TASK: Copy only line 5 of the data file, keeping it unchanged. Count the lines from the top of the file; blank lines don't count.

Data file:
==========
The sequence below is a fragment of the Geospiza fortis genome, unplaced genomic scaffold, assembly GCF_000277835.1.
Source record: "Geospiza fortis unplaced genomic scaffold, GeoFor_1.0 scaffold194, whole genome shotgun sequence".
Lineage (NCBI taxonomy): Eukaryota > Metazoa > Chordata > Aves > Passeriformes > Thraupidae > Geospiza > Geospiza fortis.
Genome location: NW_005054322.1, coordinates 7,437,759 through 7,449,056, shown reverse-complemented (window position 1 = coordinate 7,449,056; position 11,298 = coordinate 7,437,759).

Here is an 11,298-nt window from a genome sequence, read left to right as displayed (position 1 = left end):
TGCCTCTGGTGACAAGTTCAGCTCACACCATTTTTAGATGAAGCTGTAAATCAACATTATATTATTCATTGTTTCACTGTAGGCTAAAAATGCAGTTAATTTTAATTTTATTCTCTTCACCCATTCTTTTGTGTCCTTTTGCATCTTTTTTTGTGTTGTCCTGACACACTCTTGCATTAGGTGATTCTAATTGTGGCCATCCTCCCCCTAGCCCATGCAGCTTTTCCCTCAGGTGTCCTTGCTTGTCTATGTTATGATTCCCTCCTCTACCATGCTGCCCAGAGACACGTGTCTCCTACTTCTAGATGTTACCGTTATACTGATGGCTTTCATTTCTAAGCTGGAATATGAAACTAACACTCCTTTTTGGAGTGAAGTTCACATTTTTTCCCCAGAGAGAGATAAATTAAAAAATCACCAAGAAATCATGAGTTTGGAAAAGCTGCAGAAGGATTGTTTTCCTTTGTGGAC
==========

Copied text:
Here is an 11,298-nt window from a genome sequence, read left to right as displayed (position 1 = left end):